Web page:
where is the static KS potential, and
The first equation (19) is the single-particle (KS) contribution to the resistivity. The second (22) is the dynamical exchange-correlations contribution. If the frequency dependence of is neglected – as one does, for example, in the adiabatic approximation to TDDFT – then Eq. (22) yields .
To establish the connection between and the classical potential-scattering result of Eq. (1), we must neglect in Eq. (19) the coherent scattering from multiple impurities. To do this we replace the full KS potential by the KS potential associated with a single impurity in the electron gas, and we interpret the KS response function accordingly. The normalization volume is taken to be equal to the volume per impurity, i.e., . It can be rigourously proved ††footnotemark: that Eq. (19), thus modified, is equivalent to Eq. (1). This result, combined with the discussion of the previous paragraph, leads to the important conclusion that the adiabatic approximation to TDDFT is equivalent to the classical potential-scattering (-matrix) approach as far as the calculation of the resistivity is concerned.
The single-particle contribution to the resistivity is conventionally obtained from Eq. (1) ††footnotemark: , using the -matrix (phase-shift) technique to calculate the scattering cross-section from the static KS potential Nieminen and Puska (1980); Puska and Nieminen (1983). To find the many-body contribution to the resistivity from Eq. (22), we need a good approximation to the dynamical exchange and correlation kernel . It is known Vignale (1995) that is strongly non-local (i.e. a long-ranged function of ) and this non-locality is crucial to a proper description of many-body effects in transport phenomena, even on a qualitative level Nazarov et al. (2007). This immediately poses the problem of constructing a reasonably accurate non-local approximation for . In a recent paper Nazarov et al. (2007) we have shown how this can be done starting from an exact representation of the scalar kernel in terms of the tensorial exchange and correlation kernel of time-dependent current density functional theory. This representation reads
where is the KS current-density response function and is the projector operator onto the subspace of transverse vector fields (i.e. divergence-free fields) 444In the case of the one-dimensional inhomogeneity, Eq. (25) simplifies to an expression which does not involve Vignale and Kohn (1998); Dion and Burke (2005). This, however, is not true in the general case.. By making use of the local density approximation (LDA) for the tensorial in the right-hand side of Eq. (25), we obtain a non-local approximation for the scalar , which satisfies the zero-force sum-rule requirements [Vignale, 1995,Nazarov et al., 2007], and can, therefore, be considered a promisingly accurate approximation for transport problems.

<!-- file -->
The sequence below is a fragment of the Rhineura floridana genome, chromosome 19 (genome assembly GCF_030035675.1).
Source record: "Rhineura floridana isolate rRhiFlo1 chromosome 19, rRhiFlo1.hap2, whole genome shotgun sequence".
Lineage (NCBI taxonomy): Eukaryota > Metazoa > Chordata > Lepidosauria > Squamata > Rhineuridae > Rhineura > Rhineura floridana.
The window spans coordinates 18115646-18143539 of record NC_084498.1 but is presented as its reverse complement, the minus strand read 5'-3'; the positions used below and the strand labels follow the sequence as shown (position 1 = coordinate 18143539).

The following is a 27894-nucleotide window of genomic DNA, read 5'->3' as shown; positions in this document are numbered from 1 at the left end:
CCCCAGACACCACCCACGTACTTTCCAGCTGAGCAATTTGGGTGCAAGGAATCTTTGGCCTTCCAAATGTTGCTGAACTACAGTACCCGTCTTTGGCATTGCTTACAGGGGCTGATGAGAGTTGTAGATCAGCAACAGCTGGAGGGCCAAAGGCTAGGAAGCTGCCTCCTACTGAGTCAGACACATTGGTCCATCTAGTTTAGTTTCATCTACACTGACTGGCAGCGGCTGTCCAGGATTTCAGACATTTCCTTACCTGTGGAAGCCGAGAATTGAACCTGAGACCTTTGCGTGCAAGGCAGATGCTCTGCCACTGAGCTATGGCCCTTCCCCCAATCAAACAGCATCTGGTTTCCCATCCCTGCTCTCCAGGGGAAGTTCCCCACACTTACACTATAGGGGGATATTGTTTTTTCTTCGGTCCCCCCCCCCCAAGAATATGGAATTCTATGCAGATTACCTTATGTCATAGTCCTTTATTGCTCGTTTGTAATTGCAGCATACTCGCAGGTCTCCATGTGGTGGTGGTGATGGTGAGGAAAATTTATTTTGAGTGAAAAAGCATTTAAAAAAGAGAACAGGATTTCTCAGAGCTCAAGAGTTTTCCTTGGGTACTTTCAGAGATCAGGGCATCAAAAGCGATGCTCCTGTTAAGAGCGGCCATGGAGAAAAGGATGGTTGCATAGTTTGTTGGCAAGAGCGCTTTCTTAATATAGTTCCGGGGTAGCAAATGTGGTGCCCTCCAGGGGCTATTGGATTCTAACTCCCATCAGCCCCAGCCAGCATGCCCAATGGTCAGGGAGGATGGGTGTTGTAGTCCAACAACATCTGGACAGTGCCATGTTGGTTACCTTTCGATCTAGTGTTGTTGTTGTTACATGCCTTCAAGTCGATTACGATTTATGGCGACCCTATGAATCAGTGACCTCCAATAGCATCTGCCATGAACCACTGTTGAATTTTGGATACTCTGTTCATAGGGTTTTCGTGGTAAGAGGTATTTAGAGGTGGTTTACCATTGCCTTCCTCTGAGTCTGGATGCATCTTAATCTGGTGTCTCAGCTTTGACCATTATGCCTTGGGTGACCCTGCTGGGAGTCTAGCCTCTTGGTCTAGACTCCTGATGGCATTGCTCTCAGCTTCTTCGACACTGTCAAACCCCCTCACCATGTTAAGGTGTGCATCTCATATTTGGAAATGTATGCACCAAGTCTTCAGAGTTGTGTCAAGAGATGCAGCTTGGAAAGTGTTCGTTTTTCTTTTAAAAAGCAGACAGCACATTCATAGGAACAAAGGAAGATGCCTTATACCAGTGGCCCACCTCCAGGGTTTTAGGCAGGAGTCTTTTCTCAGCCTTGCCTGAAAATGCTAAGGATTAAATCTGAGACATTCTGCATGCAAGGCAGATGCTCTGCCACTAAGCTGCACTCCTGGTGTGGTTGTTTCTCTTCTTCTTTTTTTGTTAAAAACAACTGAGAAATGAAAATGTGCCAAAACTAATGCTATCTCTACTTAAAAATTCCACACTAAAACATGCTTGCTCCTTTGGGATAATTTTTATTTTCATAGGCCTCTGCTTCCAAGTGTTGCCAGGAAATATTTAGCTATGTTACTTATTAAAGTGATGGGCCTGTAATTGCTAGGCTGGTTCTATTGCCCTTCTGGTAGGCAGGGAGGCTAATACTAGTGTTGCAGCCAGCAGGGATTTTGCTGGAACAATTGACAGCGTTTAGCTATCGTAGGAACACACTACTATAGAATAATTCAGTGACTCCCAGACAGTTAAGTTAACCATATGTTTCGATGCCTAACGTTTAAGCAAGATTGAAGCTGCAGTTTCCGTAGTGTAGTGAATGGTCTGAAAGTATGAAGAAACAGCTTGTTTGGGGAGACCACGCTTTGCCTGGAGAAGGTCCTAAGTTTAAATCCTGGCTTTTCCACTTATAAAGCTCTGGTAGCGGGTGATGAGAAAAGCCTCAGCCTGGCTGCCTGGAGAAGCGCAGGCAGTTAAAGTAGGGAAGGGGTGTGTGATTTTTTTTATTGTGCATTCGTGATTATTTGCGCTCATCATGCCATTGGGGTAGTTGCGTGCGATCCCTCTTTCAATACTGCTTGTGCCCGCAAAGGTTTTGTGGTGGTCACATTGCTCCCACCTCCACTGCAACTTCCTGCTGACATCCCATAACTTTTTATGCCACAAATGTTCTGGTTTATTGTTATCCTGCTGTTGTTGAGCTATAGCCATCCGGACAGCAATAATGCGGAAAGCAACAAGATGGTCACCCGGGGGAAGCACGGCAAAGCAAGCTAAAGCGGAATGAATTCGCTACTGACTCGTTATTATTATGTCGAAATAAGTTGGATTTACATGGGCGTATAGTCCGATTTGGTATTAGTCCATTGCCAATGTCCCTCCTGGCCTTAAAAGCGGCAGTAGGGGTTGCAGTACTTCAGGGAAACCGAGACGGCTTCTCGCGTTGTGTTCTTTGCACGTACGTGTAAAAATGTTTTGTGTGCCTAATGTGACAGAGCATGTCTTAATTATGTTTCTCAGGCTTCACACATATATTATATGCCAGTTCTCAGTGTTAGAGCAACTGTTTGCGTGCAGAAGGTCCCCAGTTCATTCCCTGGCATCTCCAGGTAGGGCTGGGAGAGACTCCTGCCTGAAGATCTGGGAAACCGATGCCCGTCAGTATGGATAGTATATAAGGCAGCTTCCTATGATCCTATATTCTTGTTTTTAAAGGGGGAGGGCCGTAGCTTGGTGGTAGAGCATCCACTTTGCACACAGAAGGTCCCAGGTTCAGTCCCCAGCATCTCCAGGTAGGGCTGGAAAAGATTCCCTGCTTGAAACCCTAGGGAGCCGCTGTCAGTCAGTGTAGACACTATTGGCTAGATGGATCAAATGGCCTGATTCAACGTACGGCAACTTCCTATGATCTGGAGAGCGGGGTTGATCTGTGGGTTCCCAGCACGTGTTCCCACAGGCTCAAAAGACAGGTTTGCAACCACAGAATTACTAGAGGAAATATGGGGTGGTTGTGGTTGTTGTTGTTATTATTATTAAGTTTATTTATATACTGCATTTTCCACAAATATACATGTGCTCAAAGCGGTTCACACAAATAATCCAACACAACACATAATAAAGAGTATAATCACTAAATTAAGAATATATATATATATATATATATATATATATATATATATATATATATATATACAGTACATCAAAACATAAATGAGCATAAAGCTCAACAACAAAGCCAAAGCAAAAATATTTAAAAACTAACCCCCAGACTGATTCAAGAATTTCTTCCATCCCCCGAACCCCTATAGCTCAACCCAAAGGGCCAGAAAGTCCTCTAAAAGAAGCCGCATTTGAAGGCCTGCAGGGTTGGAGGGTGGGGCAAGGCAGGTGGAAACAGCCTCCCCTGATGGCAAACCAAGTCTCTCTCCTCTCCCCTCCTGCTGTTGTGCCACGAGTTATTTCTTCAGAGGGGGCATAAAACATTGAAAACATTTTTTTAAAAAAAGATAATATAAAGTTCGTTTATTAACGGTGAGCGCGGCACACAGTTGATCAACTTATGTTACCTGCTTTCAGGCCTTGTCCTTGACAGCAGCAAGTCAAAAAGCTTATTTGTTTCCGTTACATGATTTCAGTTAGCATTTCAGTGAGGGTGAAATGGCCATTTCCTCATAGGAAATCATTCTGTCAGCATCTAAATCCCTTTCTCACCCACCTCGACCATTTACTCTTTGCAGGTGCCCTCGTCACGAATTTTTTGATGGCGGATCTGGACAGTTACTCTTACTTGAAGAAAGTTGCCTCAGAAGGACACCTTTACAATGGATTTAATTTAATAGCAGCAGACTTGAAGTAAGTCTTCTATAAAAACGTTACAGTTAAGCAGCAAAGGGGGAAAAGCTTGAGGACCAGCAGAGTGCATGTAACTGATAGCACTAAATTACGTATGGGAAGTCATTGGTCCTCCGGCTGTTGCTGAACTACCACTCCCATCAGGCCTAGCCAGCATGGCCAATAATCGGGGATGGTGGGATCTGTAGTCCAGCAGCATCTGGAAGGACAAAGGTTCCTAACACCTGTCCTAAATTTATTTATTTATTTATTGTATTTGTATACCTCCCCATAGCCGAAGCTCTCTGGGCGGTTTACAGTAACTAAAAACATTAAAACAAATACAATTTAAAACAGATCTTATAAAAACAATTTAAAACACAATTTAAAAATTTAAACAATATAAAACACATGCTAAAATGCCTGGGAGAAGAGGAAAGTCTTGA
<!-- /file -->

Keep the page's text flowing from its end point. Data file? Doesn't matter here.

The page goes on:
In Refs. Vignale and Kohn (1996); Vignale et al. (1997), the LDA to the exchange and correlation kernel of the TDCDFT has been worked out within the framework of the hydrodynamics of inhomogeneous viscous electron liquid. We, therefore, use Eq. (22) with given by Eq. (25) and as expressed in Ref. Vignale et al. (1997) through the viscoelastic constants of electron liquid. In Fig. 1, we present results for resistivity for substitutional impurities of atomic number from 11 through 32 in an aluminum host. The latter is modeled as a jellium with Wigner-Seitz radius . In this calculation we have neglected the coherent scattering from multiple impurities, focusing instead on the many-body dynamical exchange and correlations effects. The values of the viscoelastic constants were taken from Ref. Conti and Vignale (1999). Our purpose is not to take into account all the effects that could possibly contribute to the resistivity in a real solid aluminum, but rather to show that the many-body viscosity corrections are sizeable and indeed of the right order of magnitude to account for the observed discrepancy between available theoretical calculations and experimental data.